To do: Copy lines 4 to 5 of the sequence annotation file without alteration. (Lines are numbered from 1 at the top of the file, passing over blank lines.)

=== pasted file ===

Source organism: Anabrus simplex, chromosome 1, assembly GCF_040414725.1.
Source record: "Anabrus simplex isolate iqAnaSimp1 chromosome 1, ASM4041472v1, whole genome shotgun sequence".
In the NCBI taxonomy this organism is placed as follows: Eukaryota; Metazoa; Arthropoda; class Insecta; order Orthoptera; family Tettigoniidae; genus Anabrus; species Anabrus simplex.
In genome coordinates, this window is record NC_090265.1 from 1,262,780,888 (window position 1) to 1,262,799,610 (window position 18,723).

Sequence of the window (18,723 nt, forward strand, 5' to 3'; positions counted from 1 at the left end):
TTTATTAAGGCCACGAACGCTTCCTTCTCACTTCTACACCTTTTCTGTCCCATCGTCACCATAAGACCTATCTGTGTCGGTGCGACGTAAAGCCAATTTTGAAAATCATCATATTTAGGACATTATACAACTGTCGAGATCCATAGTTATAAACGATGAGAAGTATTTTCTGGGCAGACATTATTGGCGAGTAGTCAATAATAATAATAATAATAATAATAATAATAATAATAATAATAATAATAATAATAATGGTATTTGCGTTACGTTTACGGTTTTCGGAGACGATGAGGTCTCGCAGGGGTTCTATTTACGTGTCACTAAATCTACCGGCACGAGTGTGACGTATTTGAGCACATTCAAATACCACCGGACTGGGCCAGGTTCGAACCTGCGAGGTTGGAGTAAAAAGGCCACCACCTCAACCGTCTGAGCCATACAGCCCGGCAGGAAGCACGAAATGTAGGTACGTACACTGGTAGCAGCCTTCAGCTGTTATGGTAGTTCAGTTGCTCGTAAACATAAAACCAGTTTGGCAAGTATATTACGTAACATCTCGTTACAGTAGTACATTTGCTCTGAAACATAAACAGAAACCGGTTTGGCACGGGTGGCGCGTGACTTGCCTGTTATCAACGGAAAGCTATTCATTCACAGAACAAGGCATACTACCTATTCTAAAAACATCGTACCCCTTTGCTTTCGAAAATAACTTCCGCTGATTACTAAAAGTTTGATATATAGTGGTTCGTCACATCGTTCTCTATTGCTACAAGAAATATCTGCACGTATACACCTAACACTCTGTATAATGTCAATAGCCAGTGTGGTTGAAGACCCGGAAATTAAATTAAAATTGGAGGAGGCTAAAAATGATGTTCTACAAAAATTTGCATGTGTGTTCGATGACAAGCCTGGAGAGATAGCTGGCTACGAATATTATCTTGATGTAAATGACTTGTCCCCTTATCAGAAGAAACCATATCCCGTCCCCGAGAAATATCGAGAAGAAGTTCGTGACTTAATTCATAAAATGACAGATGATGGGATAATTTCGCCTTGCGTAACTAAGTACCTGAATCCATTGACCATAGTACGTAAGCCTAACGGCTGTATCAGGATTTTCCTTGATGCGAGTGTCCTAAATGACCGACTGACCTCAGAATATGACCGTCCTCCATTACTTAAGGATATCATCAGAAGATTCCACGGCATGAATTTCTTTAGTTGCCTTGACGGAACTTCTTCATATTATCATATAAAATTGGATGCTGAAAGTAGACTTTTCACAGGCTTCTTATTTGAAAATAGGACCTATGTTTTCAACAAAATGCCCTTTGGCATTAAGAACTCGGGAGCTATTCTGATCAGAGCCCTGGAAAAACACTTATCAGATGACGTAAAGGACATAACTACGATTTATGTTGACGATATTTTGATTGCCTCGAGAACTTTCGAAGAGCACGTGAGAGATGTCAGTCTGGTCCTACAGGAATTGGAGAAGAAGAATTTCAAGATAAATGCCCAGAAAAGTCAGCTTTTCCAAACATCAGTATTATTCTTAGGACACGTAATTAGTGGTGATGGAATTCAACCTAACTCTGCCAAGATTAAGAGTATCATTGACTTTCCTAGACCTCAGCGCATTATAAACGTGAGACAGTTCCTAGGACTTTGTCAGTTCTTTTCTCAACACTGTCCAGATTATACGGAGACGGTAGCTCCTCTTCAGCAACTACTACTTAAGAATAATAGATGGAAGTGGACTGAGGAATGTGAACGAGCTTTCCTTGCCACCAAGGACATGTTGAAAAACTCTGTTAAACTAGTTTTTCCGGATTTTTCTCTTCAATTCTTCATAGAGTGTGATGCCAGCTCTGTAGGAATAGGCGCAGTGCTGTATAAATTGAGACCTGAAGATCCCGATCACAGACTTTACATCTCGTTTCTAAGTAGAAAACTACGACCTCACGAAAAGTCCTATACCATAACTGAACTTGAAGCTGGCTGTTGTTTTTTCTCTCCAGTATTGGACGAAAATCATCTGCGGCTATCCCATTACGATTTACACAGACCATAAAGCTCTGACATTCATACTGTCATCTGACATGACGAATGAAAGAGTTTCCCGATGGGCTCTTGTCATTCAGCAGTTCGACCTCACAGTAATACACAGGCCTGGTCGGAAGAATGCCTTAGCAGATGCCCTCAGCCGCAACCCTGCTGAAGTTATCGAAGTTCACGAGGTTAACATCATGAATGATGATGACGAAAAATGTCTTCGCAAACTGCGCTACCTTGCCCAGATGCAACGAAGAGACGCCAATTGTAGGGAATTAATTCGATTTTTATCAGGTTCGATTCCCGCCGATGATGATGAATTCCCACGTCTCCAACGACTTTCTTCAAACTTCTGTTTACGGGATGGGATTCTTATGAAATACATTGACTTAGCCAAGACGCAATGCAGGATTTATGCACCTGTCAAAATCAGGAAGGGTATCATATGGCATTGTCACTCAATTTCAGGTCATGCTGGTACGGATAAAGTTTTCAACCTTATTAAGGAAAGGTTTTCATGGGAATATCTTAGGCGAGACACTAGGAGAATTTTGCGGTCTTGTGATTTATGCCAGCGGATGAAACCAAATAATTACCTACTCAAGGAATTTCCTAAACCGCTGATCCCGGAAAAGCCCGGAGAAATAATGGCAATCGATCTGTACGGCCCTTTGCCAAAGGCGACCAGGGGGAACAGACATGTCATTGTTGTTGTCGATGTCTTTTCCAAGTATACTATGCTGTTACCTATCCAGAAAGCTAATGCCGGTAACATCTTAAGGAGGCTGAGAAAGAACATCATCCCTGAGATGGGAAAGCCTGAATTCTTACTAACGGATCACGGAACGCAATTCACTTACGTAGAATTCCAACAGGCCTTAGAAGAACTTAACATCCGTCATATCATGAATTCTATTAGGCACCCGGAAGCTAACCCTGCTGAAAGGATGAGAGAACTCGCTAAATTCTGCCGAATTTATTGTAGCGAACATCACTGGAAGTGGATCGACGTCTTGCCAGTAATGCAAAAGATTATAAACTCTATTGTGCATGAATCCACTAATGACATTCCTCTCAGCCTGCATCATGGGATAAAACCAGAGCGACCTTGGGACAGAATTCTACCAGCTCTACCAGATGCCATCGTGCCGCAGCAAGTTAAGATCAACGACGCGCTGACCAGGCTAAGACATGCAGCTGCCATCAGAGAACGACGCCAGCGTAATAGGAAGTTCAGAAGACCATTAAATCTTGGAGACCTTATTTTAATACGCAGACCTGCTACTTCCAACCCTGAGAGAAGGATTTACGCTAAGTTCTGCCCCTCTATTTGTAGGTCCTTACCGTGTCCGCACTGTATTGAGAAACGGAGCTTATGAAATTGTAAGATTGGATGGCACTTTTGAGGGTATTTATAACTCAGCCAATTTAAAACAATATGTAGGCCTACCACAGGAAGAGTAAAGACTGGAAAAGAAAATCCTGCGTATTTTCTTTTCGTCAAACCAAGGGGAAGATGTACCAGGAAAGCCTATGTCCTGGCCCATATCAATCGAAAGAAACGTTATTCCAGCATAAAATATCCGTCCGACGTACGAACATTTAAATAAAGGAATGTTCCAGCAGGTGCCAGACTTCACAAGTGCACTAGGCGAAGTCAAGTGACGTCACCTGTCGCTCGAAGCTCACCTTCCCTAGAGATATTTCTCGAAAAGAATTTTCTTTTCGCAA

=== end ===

In genome coordinates, this window is record NC_090265.1 from 1,262,780,888 (window position 1) to 1,262,799,610 (window position 18,723).

Sequence of the window (18,723 nt, forward strand, 5' to 3'; positions counted from 1 at the left end):